Activities Spring

Spring Has Sprung

Getting Your Preschooler To Spend Time Outdoors

Well folks, it’s official. Despite what the groundhog might’ve said six weeks ago, spring has definitely sprung—and for those of us in southern California it’s sprung in a big way. Last weekend we were hit with a heat wave, which even as I type, is still stifling the outside air. Our last weekend of winter was spent in ninety-degree, dry, allergy-inducing heat. Now for those of you not in southern California, you may be rolling your eyes, and wondering why this is such a big deal. To you I say, I understand. Well, kind of, in all honesty while I was preschoolwalking around the mall the other day, looking at all of the bathing suits and shorts, I couldn’t help but reminisce on that one real week of winter we had. But that was it, one.

With the sun shining bright, and the winter gloom quickly disappearing, the urge to spend time outside is greater than ever. No longer do we need to bundle up and brace the chill (or in my case sixty degree weather—brrr), but shorts and flip-flops are calling our names. But what about for our kids? In a world where the web and iPhones rule our lives, the inclination to get outside and get some sun has dwindled greatly.

Is Your Child Addicted To Technology?

No longer do kids jump out of bed on spring break eager to go meet their friends, but they reach for their phones and start searching through their Instagram, SnapChat, or Facebook.

Thankfully, preschoolers rely a great deal more on their parents to get places than the average ten-year-old does, but the urge to pick up an iPhone is still there. I can recall several times where I’ve been out to dinner with family and watched my cousin’s preschooler reach for his dad’s phone and consequently glue himself to it for the remainder of dinner. Not to mention, that while working as a server for eight years, I watched this evolution first hand as kids went from coloring at the dinner table, to sticking in their earphones while their preschoolparents put a movie on their iPad for them. In fact, there are actual restaurants now where you can rent an iPad to keep your kid occupied and from interacting at the dinner table. So what do we do?

For starters look at the five telltale signs that your preschooler may be suffering from a technology addiction:

• Do they play almost every day?
• Do they play for extended periods of time?
• Do they get irritable when they aren’t allowed to play immediately?
• Do they ignore social cues while playing?
• Do they seem to have lost interest in real life activities?

If your preschooler exhibits these signs, perhaps it is time to get your preschooler outside and into that spring sunshine. While it may not be easy at first, and can certainly cause further irritability in your toddler, by using these tips for outdoor fun, your toddler will be certain to be spending more time outside in no time at all.

Get Your Child Outside

Caterpillar Hopscotch: Start out by making the caterpillar’s face about two-three feet across, and adding antennas. Then, depending on how long you want your critter, add subsequent circles to your caterpillar spacing them apart and weaving them about. Then, take your toddler outside, sit in the sun, and read thepreschool preschool classic, the Hungry, Hungry Caterpillar to your child, pointing out that there’s a caterpillar on the ground for them to play with. Have your toddler jump from circle to circle or try to not step on the lines, varying the colors of your caterpillar can also help your child recognize color familiarity as you have them jump from red to green, pink to blue.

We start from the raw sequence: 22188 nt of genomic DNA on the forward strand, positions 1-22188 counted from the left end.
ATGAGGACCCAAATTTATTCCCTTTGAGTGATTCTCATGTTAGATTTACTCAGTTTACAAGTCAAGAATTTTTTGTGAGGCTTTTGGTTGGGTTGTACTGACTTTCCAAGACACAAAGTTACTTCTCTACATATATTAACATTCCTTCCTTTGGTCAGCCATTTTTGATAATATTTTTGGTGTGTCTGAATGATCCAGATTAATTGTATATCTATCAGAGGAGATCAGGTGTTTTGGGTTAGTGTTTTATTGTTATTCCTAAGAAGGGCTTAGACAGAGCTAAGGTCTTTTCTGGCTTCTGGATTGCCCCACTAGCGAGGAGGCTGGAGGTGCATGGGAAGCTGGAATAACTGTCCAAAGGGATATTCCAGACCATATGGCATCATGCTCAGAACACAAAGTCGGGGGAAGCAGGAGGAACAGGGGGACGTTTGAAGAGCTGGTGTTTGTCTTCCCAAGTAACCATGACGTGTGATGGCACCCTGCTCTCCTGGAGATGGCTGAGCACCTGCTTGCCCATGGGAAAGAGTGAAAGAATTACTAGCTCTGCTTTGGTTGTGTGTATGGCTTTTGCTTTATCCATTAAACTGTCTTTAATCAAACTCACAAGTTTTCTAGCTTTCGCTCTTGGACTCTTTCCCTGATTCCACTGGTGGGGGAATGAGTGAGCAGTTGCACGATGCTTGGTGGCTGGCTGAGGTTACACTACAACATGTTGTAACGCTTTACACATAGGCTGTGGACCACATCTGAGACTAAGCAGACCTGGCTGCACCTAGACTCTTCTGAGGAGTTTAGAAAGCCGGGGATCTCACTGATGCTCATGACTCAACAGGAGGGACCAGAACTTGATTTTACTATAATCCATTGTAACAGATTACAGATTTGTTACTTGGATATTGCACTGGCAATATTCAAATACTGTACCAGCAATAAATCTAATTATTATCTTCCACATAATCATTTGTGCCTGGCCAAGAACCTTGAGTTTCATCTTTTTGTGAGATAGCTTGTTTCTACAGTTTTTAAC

Giant Bubbles: Not only do giant bubbles evoke visions of bright summer days, but they can be done on a budget as well. To create your bubble soap, just combine one cup of dishwashing soap to a gallon of warm water, add two-three tablespoons of glycerin (available at your local grocery store), and pour into a large sheet pan. Next, create your wand by bending old wire hangers into a loop (be certain to supervise your child in this process, or to make the wires yourself without their help), and dip it into the sheet pan. Teach your preschooler to lift their wand out of the soap slowly and to walk backwards topreschool let loose your bubbles.
Create A Toddler Garden: A toddler garden is beneficial for many reasons, including getting your toddler to spend time outside, and teaching them responsibility from an early age. Choose seeds that are meant for early springtime planting such as: sweet pea, marigold, snapdragon, sunflower, pea, sugar snap pea, radish, spring onion, and summer squash. With your toddler, look at the seeds and point out their different shapes, colors, and smells. Start them off in small planters, so that your children can control the space (and it will feel like their garden); when their plants start growing help them move into bigger potting and watch them flourish! Depending on what you plant, your growth will differ, and some (like sunflowers) may become huge, giving your toddler something to marvel at.

preschoolTrying out these tips will help ensure that your toddler is away from technology—and better than that—wants to be outside. While it may be a change, getting your preschooler away from the iPad or gaming system can help stop a lifelong addiction in its path. Help them engage in their surroundings and don’t shuffle them into a corner with a video playing while out to dinner. And while breaking your toddler’s technology habits may not be the easiest of things, and while there may be a lot of kicking and screaming involved, the end result will be time outdoors with your toddler soaking in the bright, springtime sun.

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